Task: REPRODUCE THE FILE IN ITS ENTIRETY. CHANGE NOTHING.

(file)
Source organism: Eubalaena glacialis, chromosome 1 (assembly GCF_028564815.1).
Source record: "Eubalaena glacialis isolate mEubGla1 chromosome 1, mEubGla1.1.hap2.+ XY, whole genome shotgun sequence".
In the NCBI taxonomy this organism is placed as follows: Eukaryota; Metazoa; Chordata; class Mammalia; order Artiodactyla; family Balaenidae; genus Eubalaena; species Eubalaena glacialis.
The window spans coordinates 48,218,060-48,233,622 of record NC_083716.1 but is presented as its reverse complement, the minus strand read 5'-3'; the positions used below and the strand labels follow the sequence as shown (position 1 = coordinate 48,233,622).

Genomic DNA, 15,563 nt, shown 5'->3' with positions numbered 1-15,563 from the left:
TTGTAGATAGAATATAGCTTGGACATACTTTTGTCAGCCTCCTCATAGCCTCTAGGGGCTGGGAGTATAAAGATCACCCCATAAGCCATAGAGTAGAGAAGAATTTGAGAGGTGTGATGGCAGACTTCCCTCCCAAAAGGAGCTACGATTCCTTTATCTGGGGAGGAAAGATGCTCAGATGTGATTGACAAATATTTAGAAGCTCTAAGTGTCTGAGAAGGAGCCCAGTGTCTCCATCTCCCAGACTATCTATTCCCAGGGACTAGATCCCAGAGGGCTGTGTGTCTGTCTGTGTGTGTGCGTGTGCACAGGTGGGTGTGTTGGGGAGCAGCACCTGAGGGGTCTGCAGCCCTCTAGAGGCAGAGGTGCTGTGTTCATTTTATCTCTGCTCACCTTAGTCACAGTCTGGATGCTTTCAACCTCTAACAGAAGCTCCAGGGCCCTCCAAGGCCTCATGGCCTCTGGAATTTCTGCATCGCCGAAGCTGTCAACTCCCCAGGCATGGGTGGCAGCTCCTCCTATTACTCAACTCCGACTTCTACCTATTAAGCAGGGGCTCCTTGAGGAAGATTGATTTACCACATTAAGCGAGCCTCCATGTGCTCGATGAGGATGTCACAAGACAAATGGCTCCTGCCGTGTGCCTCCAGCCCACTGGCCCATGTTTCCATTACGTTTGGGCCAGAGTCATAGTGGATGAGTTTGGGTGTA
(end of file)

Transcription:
Source organism: Eubalaena glacialis, chromosome 1 (assembly GCF_028564815.1).
Source record: "Eubalaena glacialis isolate mEubGla1 chromosome 1, mEubGla1.1.hap2.+ XY, whole genome shotgun sequence".
In the NCBI taxonomy this organism is placed as follows: Eukaryota; Metazoa; Chordata; class Mammalia; order Artiodactyla; family Balaenidae; genus Eubalaena; species Eubalaena glacialis.
The window spans coordinates 48,218,060-48,233,622 of record NC_083716.1 but is presented as its reverse complement, the minus strand read 5'-3'; the positions used below and the strand labels follow the sequence as shown (position 1 = coordinate 48,233,622).

Genomic DNA, 15,563 nt, shown 5'->3' with positions numbered 1-15,563 from the left:
TTGTAGATAGAATATAGCTTGGACATACTTTTGTCAGCCTCCTCATAGCCTCTAGGGGCTGGGAGTATAAAGATCACCCCATAAGCCATAGAGTAGAGAAGAATTTGAGAGGTGTGATGGCAGACTTCCCTCCCAAAAGGAGCTACGATTCCTTTATCTGGGGAGGAAAGATGCTCAGATGTGATTGACAAATATTTAGAAGCTCTAAGTGTCTGAGAAGGAGCCCAGTGTCTCCATCTCCCAGACTATCTATTCCCAGGGACTAGATCCCAGAGGGCTGTGTGTCTGTCTGTGTGTGTGCGTGTGCACAGGTGGGTGTGTTGGGGAGCAGCACCTGAGGGGTCTGCAGCCCTCTAGAGGCAGAGGTGCTGTGTTCATTTTATCTCTGCTCACCTTAGTCACAGTCTGGATGCTTTCAACCTCTAACAGAAGCTCCAGGGCCCTCCAAGGCCTCATGGCCTCTGGAATTTCTGCATCGCCGAAGCTGTCAACTCCCCAGGCATGGGTGGCAGCTCCTCCTATTACTCAACTCCGACTTCTACCTATTAAGCAGGGGCTCCTTGAGGAAGATTGATTTACCACATTAAGCGAGCCTCCATGTGCTCGATGAGGATGTCACAAGACAAATGGCTCCTGCCGTGTGCCTCCAGCCCACTGGCCCATGTTTCCATTACGTTTGGGCCAGAGTCATAGTGGATGAGTTTGGGTGTA